Laos and Thailand, this is a sour and
spicy soup usually with prawns. The soup
has a distinct taste, with fragrant spices
and full flavours in abundance. The broth
is made from fresh ingredients including
lemon grass, galangal, lime leaves,
chillies and fish sauce.
With its popularity, the soup is now
available worldwide, but as with all
the South Asia dishes, the commercial
alternatives are no match for the
authentic real thing.
The final destination of the five country
road trip of Southeast Asia is Malaysia.
The style of cuisine in Malaysia is
complex and diverse, derived from a
combinations of Malay, Indian, Chinese
and Indonesian with other influences
including Thai, Portuguese, Dutch,
There are many exciting dishes worth
considering when in Malaysia, but why
not choose Mee Goreng Mamak, with a
strong Indian influence, and served with
beef or chicken, this flavoursome dish
consists of yellow noodles, soy sauce,
vegetables and eggs, with some extra
chilli added to provide the anticipated
This dish is a great illustration of the
quality dishes that can be enjoyed
in Malaysia. Try to replicate this dish
yourself, but guaranteed to be nowhere
near as good as the real thing.
With the road trip of Southeast Asia
complete, and a wonderful array of
dishes enjoyed, why not take the
return journey back through the same
countries and enjoy other popular
dishes from this region. There are so
many to choose from!
Image by: Caroline Attwood
THREE COURSES DOWN UNDER
Regionally inspired cuisine in Australia is a delight to the sensory palate. Dishes that
belong to Australia include home-grown meat from the kangaroo, buffalo, emu
and lamb. Fish aplenty including John Dory and Barramundi and, of course, the legendary
BBQ staples such as snags (similar to the UK sausages).
Head to Sydney and the top-rated authentic Australian restaurant, aptly named Farmhouse
Kings Cross. Typical French farmhouse style, the cosy restaurant boasts one long shared
The main course would have to be on the fantastic Queen Adelaide restaurant, which is
located …on board a train! However, not just any train, this train is The Ghan, a superb
way in which to view the splendid Australian scenery over three days and four nights. The
journey starts in Darwin, with various excursion stops along the 2,979km journey, taking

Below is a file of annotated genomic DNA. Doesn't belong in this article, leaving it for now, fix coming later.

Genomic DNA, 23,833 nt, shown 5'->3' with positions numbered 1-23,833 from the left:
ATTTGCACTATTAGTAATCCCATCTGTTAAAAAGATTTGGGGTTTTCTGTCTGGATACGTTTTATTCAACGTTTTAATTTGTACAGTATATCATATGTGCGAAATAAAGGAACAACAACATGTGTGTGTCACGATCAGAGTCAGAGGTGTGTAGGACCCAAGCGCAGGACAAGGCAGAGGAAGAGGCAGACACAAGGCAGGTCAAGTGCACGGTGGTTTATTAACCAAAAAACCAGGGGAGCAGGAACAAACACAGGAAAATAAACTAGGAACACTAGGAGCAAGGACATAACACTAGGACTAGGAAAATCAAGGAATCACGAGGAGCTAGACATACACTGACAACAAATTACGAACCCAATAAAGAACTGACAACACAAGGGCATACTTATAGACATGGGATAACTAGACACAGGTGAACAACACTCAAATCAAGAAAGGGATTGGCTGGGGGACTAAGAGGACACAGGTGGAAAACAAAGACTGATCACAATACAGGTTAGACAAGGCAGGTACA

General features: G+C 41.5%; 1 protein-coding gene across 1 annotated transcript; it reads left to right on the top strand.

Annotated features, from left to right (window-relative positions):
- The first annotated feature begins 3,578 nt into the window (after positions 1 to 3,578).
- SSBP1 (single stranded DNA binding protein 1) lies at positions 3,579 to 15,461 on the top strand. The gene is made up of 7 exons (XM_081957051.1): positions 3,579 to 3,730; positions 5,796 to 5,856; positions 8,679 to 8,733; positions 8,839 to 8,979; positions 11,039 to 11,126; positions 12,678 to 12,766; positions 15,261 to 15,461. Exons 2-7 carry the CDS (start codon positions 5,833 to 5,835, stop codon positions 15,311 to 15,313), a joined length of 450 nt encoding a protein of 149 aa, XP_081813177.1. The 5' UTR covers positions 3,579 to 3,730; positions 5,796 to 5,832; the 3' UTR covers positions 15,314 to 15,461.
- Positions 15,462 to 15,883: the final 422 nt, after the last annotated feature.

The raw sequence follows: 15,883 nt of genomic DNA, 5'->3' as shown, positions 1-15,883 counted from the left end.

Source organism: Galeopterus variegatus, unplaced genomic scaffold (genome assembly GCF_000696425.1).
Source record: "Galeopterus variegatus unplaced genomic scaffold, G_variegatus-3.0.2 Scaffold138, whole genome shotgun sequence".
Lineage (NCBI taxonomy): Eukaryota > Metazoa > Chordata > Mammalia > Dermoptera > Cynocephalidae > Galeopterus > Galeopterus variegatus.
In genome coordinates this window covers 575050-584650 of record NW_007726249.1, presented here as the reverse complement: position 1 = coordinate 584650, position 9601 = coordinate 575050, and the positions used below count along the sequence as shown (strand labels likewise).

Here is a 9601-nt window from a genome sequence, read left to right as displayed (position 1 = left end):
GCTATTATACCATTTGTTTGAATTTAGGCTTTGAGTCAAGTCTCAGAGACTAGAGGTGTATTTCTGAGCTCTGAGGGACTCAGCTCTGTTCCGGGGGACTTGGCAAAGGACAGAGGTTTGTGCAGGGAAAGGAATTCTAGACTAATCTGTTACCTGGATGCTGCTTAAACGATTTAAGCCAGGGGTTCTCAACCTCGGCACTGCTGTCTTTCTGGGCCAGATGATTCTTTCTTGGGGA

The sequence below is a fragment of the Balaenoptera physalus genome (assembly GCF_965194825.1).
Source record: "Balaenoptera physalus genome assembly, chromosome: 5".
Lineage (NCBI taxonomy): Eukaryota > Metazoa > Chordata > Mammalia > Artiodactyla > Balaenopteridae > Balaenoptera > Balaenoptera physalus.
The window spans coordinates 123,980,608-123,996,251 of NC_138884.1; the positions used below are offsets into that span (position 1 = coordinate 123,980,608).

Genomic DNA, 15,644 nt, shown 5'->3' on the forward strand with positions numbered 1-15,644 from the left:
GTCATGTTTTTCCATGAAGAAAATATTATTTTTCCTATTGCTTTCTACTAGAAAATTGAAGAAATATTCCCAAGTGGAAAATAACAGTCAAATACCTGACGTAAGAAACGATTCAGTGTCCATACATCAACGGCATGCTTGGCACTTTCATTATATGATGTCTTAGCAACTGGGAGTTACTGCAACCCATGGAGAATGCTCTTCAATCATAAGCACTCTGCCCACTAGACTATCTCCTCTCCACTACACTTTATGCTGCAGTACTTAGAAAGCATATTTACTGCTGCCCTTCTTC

the traveller deep into the Australian countryside through Katherine, Alice Springs with
Coober Pedy the penultimate stop before the final destination of Adelaide.
On offer is a five-course meal of fresh
local and organic ingredients with each
course paired carefully with an allocated
wine for that particular dish. The
restaurant owner is a wine expert and
keeps an array of Australian and French
wines in his cellar.
The dining space of Queen
Adelaide is stunningly ornate,
harking back to rail travel
from a bygone luxurious and
The menu changes regularly according to
the seasons. Starters include locally sourced
calamari in a deliciously rich and flavoursome
broth, or a mouth-watering broth made from
spanner crab and roe, with a citrus explosion
provided by native lime. Served with
homemade crusty bread and homemade dip.
Reservations well in advance are necessary
as this restaurant is usually fully booked for
The main course experience
aboard The Ghan promises
to be one of exceptional
dining. With dining booths
situated alongside full-size
picture windows, allowing
the diner to enjoy a view
of the stunning Australian
outback, mountains, deserts
Main courses are of the finest local ingredients, including the most popular, a fillet of
perfectly grilled barramundi from the Top End of Australia’s Northern Territory. The
barramundi is prepared on a bed of pannacotta and spinach and served with a delicate
The Queen Adelaide restaurant manager is a trained sommelier and recommends
a pairing of crisp dry Australian white or Sauvignon Blanc. However, the dish is light
enough to pair with a glass of good quality sparkling Shiraz.
For an iconic dessert, head to the
Woolloomooloo suburb of Sydney
and the world famous Flour and Stone
bakery, for a slice of traditional Australian
lamington cake. A lamington cake is
a simple affair, consisting of a square
of jam or cream-filled sponge, dipped
in melted chocolate and coated with
shredded coconut. A large chunk of cake
but enough to hold in your hand, the
Australians can claim this dessert as their
For many years, this dessert went out
of fashion and did not find favour
with diners in Australia. There was a
real danger of it dying out altogether.
However, Flour and Stone have gone
to great efforts to ensure the lamington
remains a local and worldwide favourite
by taking the Australian lamington to
an entirely new level, with its signature
The revival has been widespread with
lamingtons on the menu at many of
the fashionable restaurants and trendy
coffee shops and bakeries with various
interpretations of the original.
Match the Lamington dessert with a rich late harvested sweet wine. The Australian
fortified Muscat from northeast Victoria is a sweet, robust, vibrant and delicious wine and
will accompany this Australian symbol of sweetness in perfect harmony.
KENYAN CUISINE – THE ONE TO WATCH
When it comes to food, Kenya has a great deal of external influence both
historically and modern day from slave and spice trading, Arab invasions, and
the critical establishment of trading links. It is impossible to restrict a style of cuisine to
Kenya as there is a certain amount of overlap with cultures and history. However, there